(OSV News) — A candidate for sainthood who emerged from slavery to become a successful businessman known for his generosity toward others “has many things to offer the ordinary man and woman,” said a champion of his cause.
Pierre Toussaint, declared “venerable” in 1997 by St. John Paul II, was born into slavery in St. Mark, Haiti, (then known as the French colony of Saint-Domingue) in 1766 and died a free man in New York in 1853.
Some 170 years after his death, Toussaint — a husband, entrepreneur, philanthropist and above all a man of deep faith — continues to provide inspiration to Catholics, especially laypeople, said Christian Brother Tyrone A. Davis, director of the Archdiocese of New York’s Office of Black Ministry, which is home to Toussaint’s canonization cause.
“To some extent, there is a danger that the vast majority of the faithful see a life of holiness as something that is not meant for them, but rather that it’s the priests and religious who are meant to be the saints,” Brother Tyrone told OSV News. “And the reality is that we’re all called to be saints.”
Trained as a hairdresser
Toussaint, a Black Catholic layman who trained as a hairdresser upon moving to New York with the family he was enslaved to, “worked and struggled and was determined to be good at his craft,” said Brother Tyrone.
Most of Toussaint’s clients “were white women of means, and they grew in their respect for him, and in their respect for the church by way of him,” Brother Tyrone said.
“Some of the pleasantest hours I pass are in conversing with Toussaint while he is dressing my hair,” recalled one client quoted in an 1854 memoir of Toussaint written by Hannah Farnham Sawyer Lee.
Toussaint cultivated the faith instilled in him by his grandmother, Zenobe Julien, and found ways to share that faith with all he encountered, said Brother Tyrone.
“He had a lot of time with his clients, and what he did with that time was evangelize,” Brother Tyrone said. “Those women to whom he tended learned more from him about faith and about Scripture than they probably learned from anyone else. And so obviously Pierre understood that hairdressing was a means to his holiness, but it also was also an opportunity to help someone else along the way.”
A life of freedom and compassion
Toussaint’s compassion also extended to the very family whose slave he had been. He financially assisted the widow who owned him (and freed him upon her death) after she lost her fortune and faced enormous debts. As her health waned, Toussaint proved a wise, compassionate confidant — a witness that prompted one friend to describe him as “a Catholic, full in the faith of his church … always acting from the principle that God is our common Father, and mankind our brethren.”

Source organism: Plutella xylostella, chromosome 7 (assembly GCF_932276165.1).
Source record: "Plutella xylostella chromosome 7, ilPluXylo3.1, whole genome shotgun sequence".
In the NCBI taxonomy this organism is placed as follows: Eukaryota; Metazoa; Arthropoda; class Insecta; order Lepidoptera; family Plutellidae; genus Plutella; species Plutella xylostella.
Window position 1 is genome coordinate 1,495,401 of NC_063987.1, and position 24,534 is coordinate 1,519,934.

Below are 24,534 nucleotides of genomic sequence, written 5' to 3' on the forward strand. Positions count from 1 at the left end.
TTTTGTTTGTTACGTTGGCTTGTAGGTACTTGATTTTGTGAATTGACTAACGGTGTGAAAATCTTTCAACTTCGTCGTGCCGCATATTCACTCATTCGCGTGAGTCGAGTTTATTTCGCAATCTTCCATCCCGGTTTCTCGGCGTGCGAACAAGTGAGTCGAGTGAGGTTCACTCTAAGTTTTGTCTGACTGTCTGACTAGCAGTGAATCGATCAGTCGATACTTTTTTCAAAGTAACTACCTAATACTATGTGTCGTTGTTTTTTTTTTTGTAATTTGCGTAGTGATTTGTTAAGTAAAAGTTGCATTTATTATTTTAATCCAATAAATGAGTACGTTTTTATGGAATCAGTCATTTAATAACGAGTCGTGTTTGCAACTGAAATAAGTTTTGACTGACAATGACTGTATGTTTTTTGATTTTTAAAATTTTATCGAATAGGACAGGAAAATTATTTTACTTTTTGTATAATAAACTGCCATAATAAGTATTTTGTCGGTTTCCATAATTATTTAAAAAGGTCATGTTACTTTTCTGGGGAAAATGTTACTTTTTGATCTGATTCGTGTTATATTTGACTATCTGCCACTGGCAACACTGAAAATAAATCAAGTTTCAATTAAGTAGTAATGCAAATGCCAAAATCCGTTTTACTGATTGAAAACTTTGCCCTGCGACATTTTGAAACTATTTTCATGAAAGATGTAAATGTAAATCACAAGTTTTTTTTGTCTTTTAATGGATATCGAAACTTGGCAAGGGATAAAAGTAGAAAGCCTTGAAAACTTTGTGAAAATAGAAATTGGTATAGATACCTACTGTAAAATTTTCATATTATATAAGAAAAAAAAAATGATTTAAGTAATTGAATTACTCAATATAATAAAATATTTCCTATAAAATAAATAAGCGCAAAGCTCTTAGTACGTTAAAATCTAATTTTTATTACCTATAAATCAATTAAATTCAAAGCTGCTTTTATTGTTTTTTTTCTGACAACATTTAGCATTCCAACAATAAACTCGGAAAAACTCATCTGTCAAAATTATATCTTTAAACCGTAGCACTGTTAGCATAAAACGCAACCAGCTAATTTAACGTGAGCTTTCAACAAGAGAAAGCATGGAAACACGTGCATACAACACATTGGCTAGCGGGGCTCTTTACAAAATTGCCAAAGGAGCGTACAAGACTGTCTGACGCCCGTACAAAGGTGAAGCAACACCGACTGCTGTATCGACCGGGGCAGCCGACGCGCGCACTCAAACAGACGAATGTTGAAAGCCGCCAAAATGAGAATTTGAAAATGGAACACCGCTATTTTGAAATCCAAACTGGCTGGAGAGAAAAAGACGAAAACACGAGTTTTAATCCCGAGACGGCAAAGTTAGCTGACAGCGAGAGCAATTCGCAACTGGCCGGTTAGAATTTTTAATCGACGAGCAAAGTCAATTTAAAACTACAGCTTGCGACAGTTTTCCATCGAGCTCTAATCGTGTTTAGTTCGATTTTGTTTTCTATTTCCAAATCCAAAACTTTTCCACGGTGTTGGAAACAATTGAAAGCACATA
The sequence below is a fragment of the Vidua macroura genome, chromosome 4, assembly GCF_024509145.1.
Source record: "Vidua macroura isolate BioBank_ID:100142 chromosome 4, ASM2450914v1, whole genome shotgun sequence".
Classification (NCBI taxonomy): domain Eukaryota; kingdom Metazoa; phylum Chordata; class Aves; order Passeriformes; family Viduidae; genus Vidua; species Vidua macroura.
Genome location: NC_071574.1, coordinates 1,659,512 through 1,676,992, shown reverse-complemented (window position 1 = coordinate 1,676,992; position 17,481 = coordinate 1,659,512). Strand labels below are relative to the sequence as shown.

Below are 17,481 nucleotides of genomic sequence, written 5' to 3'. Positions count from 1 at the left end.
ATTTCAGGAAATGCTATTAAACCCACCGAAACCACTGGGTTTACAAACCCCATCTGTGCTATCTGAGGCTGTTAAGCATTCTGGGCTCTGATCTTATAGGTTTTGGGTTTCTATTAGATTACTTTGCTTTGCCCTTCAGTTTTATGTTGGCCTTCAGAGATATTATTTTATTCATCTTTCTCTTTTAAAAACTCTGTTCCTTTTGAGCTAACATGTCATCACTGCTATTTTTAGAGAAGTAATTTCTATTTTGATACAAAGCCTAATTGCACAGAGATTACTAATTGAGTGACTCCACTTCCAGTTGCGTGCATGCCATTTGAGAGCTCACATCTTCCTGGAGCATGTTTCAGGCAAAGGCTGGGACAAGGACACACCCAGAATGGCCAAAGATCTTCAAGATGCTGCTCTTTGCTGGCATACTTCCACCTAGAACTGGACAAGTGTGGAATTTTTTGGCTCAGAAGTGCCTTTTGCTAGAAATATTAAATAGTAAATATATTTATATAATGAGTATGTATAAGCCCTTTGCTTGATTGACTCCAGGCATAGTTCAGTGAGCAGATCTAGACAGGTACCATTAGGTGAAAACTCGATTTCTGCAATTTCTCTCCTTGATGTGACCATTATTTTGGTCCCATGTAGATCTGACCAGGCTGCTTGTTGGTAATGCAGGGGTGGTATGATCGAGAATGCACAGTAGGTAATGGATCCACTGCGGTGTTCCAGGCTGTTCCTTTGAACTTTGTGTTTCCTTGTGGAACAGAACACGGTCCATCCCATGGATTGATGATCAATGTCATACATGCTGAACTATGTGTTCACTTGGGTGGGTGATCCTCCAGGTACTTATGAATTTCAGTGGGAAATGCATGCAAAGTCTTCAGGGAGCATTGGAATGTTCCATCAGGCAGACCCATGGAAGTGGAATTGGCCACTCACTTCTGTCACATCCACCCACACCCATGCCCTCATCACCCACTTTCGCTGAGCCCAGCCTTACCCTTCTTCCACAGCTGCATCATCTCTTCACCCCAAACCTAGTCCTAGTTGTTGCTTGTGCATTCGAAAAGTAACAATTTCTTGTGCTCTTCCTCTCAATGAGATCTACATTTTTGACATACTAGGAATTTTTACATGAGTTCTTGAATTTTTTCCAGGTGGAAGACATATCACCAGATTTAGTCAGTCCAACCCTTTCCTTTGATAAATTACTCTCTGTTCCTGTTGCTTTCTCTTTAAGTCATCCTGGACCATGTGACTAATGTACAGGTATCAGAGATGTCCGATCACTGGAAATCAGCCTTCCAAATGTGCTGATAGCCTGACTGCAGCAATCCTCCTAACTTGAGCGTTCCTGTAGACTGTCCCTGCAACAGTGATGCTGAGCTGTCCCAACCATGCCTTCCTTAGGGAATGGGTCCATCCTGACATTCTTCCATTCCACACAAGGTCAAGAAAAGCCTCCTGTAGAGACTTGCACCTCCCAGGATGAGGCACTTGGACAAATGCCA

Upon Toussaint’s freedom, he did not take the surname of his former owners. He chose for himself the surname Toussaint — a name made particularly famous by Toussaint L’Ouverture (1743-1803), a devout Catholic, military-political leader and father of Haiti’s revolution, which overthrew slavery and led to Haiti’s independence from France by 1804.
Pierre Toussaint also purchased the freedom of both Rosalie, his sister, and Juliette, his future wife, whom he married in 1811. He and Juliette later adopted her orphaned niece, and dedicated themselves to numerous charitable efforts throughout their lives — raising funds for a Catholic orphanage, launching New York’s first Catholic school for free Black children, supporting the Oblate Sisters of Providence and helping to pay for the building of Old St. Patrick’s Cathedral in Lower Manhattan.
Strengthened by the Eucharist
Amid a yellow fever epidemic, Toussaint chose to remain in New York and care for the sick and the dying.
“He had the means to be able (to flee), but he chose not to,” said Brother Tyrone. “He didn’t run away … (but) remained committed. And we know people today who went to work during the height of the COVID pandemic. … So even that (aspect) is another opportunity that (modern) people have to connect with Pierre.”
Toussaint — whose philanthropy led him to be dubbed by some as the father of Catholic Charities in New York — was ultimately “nurtured at the Eucharist,” said Brother Tyrone. “He was a regular Mass attendee.”
Strengthened by the Eucharist, Toussaint possessed a spirituality “that was grounded in the ordinary tasks of life,” Brother Tyrone said.
“It was a spirituality that had at its center the life that God gives us, and the life that we give to one another and share with one another,” he said. “So it was very much a life-driven spirituality.”
Now buried in the crypt at St. Patrick’s Cathedral in Manhattan — the only layperson to be so honored — Toussaint continues to invite others to life in Christ, said Brother Tyrone.
“The beauty of Pierre being there is another lesson for people. … Here is a Black man, a layman, who is buried in the crypt under the main altar of St. Patrick Cathedral,” he said. “If that does not tell you that you belong, then I’m not sure what else can do that. Who else can take that away from you?”